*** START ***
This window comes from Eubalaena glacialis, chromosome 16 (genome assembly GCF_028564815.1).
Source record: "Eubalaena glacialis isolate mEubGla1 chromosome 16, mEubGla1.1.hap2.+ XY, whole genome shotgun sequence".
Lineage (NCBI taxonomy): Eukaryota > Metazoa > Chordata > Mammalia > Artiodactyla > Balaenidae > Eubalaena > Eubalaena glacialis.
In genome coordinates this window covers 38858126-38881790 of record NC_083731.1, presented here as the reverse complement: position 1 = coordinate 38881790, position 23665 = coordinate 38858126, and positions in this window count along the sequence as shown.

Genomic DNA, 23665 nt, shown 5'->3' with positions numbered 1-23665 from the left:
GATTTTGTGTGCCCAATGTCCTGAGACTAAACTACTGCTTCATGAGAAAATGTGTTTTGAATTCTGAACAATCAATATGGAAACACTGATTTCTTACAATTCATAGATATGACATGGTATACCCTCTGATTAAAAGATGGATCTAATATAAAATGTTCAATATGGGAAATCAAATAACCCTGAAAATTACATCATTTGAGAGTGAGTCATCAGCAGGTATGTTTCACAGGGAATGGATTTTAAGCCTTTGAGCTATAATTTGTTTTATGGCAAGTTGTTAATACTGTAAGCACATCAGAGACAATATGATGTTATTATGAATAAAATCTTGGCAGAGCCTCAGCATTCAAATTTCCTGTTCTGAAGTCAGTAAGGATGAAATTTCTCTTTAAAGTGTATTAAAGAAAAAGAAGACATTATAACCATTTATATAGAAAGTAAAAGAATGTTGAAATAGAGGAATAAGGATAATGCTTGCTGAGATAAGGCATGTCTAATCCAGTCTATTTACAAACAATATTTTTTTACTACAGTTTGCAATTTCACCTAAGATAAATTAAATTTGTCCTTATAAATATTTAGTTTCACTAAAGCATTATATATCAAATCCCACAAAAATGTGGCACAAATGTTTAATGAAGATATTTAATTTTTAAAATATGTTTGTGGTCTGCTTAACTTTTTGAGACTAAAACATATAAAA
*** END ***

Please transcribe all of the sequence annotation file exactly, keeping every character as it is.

This window comes from Eubalaena glacialis, chromosome 16 (genome assembly GCF_028564815.1).
Source record: "Eubalaena glacialis isolate mEubGla1 chromosome 16, mEubGla1.1.hap2.+ XY, whole genome shotgun sequence".
Lineage (NCBI taxonomy): Eukaryota > Metazoa > Chordata > Mammalia > Artiodactyla > Balaenidae > Eubalaena > Eubalaena glacialis.
In genome coordinates this window covers 38858126-38881790 of record NC_083731.1, presented here as the reverse complement: position 1 = coordinate 38881790, position 23665 = coordinate 38858126, and positions in this window count along the sequence as shown.

Genomic DNA, 23665 nt, shown 5'->3' with positions numbered 1-23665 from the left:
GATTTTGTGTGCCCAATGTCCTGAGACTAAACTACTGCTTCATGAGAAAATGTGTTTTGAATTCTGAACAATCAATATGGAAACACTGATTTCTTACAATTCATAGATATGACATGGTATACCCTCTGATTAAAAGATGGATCTAATATAAAATGTTCAATATGGGAAATCAAATAACCCTGAAAATTACATCATTTGAGAGTGAGTCATCAGCAGGTATGTTTCACAGGGAATGGATTTTAAGCCTTTGAGCTATAATTTGTTTTATGGCAAGTTGTTAATACTGTAAGCACATCAGAGACAATATGATGTTATTATGAATAAAATCTTGGCAGAGCCTCAGCATTCAAATTTCCTGTTCTGAAGTCAGTAAGGATGAAATTTCTCTTTAAAGTGTATTAAAGAAAAAGAAGACATTATAACCATTTATATAGAAAGTAAAAGAATGTTGAAATAGAGGAATAAGGATAATGCTTGCTGAGATAAGGCATGTCTAATCCAGTCTATTTACAAACAATATTTTTTTACTACAGTTTGCAATTTCACCTAAGATAAATTAAATTTGTCCTTATAAATATTTAGTTTCACTAAAGCATTATATATCAAATCCCACAAAAATGTGGCACAAATGTTTAATGAAGATATTTAATTTTTAAAATATGTTTGTGGTCTGCTTAACTTTTTGAGACTAAAACATATAAAA